How to Pay Off Systems Debt

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Joined my pal Jakub Grajcar on Tech Leaders Hub to talk Systems Debt :

...yet

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It was our early start-up days - a year before the acquisition. The 6 of us were in a small conference room talking to a prospective client about the (really objectively awesome) software robotics & automation platform we'd built. My oldest brother, the founder and CEO, was leading the call. He was breaking down exactly how our customers were dramatically cutting costs in full transparent detail. And as the customer was thinking through how much they could save with our software robots, my brother concluded: "The only thing it won't do is pick up the phone and make a call." There was silence as the customer digested it all. And I, the Sr. Software Engineer at the time, invited only to provide engineering support for technical questions felt compelled to break the silence. I muttered (though still intentionally audibly)  "...yet." My brother glared at me. I smiled. We were generally pretty good at staying strictly professional at work - so while I knew I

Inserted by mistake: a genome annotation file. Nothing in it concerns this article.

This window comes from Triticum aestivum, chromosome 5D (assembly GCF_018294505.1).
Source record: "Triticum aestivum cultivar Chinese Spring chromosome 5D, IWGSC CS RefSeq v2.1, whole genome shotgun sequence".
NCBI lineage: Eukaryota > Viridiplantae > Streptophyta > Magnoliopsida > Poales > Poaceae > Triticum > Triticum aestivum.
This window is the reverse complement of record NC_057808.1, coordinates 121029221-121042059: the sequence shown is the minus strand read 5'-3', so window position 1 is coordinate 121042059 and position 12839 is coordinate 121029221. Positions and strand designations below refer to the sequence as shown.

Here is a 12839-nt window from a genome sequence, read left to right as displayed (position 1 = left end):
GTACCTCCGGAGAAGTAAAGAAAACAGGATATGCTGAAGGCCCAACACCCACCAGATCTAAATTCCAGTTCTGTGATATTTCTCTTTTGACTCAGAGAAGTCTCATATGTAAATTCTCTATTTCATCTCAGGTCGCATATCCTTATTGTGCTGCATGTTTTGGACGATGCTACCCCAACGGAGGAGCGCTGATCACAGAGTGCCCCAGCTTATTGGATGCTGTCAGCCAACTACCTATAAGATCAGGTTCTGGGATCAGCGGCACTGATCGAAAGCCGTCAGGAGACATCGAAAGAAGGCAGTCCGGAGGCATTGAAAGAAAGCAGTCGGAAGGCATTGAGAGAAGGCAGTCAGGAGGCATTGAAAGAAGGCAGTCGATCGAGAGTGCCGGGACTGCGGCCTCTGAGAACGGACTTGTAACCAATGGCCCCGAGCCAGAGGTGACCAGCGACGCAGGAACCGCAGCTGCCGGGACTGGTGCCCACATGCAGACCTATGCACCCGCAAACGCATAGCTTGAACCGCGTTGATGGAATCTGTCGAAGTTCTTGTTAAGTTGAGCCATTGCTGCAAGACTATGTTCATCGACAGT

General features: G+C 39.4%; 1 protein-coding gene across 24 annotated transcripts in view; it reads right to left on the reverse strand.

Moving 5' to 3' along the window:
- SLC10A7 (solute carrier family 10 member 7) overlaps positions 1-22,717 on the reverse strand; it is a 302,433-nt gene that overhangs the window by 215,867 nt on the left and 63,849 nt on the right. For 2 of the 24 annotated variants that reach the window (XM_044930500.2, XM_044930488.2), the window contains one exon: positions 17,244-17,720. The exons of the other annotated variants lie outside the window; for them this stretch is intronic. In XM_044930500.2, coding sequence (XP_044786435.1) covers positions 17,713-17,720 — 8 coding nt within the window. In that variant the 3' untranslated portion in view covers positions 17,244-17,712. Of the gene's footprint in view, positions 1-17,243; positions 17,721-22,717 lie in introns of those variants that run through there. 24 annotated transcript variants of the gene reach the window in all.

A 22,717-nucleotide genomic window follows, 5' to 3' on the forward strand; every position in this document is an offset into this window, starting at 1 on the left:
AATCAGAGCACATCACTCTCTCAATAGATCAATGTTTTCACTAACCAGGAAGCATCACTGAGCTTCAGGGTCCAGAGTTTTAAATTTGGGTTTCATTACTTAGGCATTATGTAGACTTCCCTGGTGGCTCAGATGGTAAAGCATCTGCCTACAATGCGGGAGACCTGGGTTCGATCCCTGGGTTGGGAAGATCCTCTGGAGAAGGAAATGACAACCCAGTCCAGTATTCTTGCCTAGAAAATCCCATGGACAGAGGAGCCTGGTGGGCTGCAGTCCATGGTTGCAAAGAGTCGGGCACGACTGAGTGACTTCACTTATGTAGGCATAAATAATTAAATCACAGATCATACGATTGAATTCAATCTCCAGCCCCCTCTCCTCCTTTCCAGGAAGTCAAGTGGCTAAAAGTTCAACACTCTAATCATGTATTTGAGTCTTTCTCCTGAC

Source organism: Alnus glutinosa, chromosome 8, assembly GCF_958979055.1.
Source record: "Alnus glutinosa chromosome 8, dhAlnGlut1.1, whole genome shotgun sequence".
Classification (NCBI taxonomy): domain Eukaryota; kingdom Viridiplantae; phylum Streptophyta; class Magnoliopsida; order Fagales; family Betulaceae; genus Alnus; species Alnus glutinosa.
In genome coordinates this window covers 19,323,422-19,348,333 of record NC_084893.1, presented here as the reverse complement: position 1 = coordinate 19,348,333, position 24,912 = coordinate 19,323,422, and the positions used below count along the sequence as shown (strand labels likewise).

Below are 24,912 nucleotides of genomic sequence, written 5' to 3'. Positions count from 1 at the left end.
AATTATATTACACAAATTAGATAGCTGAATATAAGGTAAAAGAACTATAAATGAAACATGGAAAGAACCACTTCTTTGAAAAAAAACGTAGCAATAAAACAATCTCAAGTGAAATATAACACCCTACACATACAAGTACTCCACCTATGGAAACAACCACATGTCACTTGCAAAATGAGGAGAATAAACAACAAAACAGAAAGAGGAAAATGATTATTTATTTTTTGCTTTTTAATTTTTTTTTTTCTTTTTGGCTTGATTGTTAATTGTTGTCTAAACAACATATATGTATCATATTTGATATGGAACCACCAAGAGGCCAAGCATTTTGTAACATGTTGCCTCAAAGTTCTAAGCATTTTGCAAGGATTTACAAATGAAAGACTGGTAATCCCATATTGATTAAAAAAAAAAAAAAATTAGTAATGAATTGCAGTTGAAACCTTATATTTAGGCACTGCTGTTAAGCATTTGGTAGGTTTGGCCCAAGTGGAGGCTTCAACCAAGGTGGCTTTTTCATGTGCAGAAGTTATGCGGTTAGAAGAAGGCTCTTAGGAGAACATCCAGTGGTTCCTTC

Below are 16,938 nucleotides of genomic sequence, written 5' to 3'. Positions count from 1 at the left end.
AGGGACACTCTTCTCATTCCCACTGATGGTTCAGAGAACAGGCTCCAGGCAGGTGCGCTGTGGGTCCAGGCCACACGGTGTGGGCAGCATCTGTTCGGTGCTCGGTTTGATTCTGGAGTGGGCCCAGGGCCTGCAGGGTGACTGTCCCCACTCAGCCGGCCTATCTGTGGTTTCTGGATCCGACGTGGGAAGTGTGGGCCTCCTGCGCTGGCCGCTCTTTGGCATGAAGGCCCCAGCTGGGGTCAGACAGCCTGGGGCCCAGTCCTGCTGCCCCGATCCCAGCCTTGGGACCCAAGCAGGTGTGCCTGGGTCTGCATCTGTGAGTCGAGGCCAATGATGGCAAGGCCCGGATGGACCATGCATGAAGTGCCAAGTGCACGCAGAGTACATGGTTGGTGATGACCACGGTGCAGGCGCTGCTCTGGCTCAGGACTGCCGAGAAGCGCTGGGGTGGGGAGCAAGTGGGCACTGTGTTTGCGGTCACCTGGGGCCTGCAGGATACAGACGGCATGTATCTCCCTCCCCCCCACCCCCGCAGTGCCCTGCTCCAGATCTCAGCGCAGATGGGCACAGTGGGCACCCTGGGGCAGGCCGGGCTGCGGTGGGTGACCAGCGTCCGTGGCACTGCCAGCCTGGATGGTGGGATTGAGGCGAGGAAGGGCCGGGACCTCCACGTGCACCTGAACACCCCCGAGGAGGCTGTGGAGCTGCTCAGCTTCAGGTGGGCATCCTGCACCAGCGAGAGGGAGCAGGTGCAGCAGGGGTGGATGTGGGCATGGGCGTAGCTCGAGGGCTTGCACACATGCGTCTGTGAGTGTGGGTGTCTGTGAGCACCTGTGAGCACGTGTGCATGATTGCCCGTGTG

Mouse Jiggler 2.0

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More than 10 years ago, we had a very specific case where we needed a computer to remain unlocked - despite activity on the computer, a weird configuration was keeping the activity from being detected. As a result, the computer would lock and unlocking it would take a lot of manual effort. On a whim, I printed out black and white "noise" and glued it to an external fan. Then I (crudely) wired the external fan to be powered over USB. It was crazy - but it worked. Fast forward 10 years, and I'm seeing actual "Mouse Movers" and "Mouse Jigglers" all over Amazon  that are designed almost identically (albeit theirs look much nicer...) I missed my calling...